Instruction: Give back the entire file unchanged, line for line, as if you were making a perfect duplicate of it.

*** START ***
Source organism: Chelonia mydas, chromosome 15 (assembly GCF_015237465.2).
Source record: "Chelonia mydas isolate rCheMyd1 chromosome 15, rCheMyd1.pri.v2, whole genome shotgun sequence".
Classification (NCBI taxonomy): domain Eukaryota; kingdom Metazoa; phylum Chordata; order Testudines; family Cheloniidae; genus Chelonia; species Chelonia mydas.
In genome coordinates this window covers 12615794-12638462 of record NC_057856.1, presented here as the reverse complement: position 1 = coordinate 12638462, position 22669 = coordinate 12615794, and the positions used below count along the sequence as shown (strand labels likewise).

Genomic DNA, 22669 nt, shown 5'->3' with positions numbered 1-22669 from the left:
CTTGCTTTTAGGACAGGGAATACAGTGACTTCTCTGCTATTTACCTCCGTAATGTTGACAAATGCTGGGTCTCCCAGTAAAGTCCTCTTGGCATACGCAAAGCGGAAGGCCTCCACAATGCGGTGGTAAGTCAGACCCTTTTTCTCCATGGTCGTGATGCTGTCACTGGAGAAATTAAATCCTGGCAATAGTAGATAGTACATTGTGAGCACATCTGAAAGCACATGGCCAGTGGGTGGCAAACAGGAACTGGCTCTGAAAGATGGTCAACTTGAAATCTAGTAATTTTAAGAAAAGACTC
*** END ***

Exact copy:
Source organism: Chelonia mydas, chromosome 15 (assembly GCF_015237465.2).
Source record: "Chelonia mydas isolate rCheMyd1 chromosome 15, rCheMyd1.pri.v2, whole genome shotgun sequence".
Classification (NCBI taxonomy): domain Eukaryota; kingdom Metazoa; phylum Chordata; order Testudines; family Cheloniidae; genus Chelonia; species Chelonia mydas.
In genome coordinates this window covers 12615794-12638462 of record NC_057856.1, presented here as the reverse complement: position 1 = coordinate 12638462, position 22669 = coordinate 12615794, and the positions used below count along the sequence as shown (strand labels likewise).

Genomic DNA, 22669 nt, shown 5'->3' with positions numbered 1-22669 from the left:
CTTGCTTTTAGGACAGGGAATACAGTGACTTCTCTGCTATTTACCTCCGTAATGTTGACAAATGCTGGGTCTCCCAGTAAAGTCCTCTTGGCATACGCAAAGCGGAAGGCCTCCACAATGCGGTGGTAAGTCAGACCCTTTTTCTCCATGGTCGTGATGCTGTCACTGGAGAAATTAAATCCTGGCAATAGTAGATAGTACATTGTGAGCACATCTGAAAGCACATGGCCAGTGGGTGGCAAACAGGAACTGGCTCTGAAAGATGGTCAACTTGAAATCTAGTAATTTTAAGAAAAGACTC